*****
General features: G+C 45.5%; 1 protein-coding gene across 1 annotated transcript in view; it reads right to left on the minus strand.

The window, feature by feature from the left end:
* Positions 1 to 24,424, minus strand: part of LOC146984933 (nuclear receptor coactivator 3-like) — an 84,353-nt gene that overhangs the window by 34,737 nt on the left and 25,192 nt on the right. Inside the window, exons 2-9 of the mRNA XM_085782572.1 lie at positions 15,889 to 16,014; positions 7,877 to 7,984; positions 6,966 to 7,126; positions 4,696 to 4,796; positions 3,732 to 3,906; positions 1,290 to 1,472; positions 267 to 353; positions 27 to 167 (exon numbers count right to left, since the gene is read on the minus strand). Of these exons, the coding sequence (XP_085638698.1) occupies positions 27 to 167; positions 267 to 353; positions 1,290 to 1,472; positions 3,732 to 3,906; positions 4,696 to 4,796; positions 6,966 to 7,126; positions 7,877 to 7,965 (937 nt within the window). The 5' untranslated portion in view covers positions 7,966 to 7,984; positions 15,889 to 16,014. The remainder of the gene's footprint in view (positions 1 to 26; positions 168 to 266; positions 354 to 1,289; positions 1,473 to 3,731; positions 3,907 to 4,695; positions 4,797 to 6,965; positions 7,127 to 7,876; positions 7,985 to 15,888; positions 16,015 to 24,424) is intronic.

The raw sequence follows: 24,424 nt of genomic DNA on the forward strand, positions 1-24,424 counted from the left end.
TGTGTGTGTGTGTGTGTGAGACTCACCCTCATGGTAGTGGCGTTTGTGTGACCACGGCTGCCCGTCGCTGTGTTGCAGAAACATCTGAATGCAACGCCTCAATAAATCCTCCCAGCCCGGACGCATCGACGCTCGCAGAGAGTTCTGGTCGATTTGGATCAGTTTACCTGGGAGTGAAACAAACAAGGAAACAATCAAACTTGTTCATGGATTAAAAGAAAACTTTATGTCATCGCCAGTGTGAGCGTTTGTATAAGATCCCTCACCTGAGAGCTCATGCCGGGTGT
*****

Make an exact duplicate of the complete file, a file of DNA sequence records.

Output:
General features: G+C 45.5%; 1 protein-coding gene across 1 annotated transcript in view; it reads right to left on the minus strand.

The window, feature by feature from the left end:
* Positions 1 to 24,424, minus strand: part of LOC146984933 (nuclear receptor coactivator 3-like) — an 84,353-nt gene that overhangs the window by 34,737 nt on the left and 25,192 nt on the right. Inside the window, exons 2-9 of the mRNA XM_085782572.1 lie at positions 15,889 to 16,014; positions 7,877 to 7,984; positions 6,966 to 7,126; positions 4,696 to 4,796; positions 3,732 to 3,906; positions 1,290 to 1,472; positions 267 to 353; positions 27 to 167 (exon numbers count right to left, since the gene is read on the minus strand). Of these exons, the coding sequence (XP_085638698.1) occupies positions 27 to 167; positions 267 to 353; positions 1,290 to 1,472; positions 3,732 to 3,906; positions 4,696 to 4,796; positions 6,966 to 7,126; positions 7,877 to 7,965 (937 nt within the window). The 5' untranslated portion in view covers positions 7,966 to 7,984; positions 15,889 to 16,014. The remainder of the gene's footprint in view (positions 1 to 26; positions 168 to 266; positions 354 to 1,289; positions 1,473 to 3,731; positions 3,907 to 4,695; positions 4,797 to 6,965; positions 7,127 to 7,876; positions 7,985 to 15,888; positions 16,015 to 24,424) is intronic.

The raw sequence follows: 24,424 nt of genomic DNA on the forward strand, positions 1-24,424 counted from the left end.
TGTGTGTGTGTGTGTGTGAGACTCACCCTCATGGTAGTGGCGTTTGTGTGACCACGGCTGCCCGTCGCTGTGTTGCAGAAACATCTGAATGCAACGCCTCAATAAATCCTCCCAGCCCGGACGCATCGACGCTCGCAGAGAGTTCTGGTCGATTTGGATCAGTTTACCTGGGAGTGAAACAAACAAGGAAACAATCAAACTTGTTCATGGATTAAAAGAAAACTTTATGTCATCGCCAGTGTGAGCGTTTGTATAAGATCCCTCACCTGAGAGCTCATGCCGGGTGT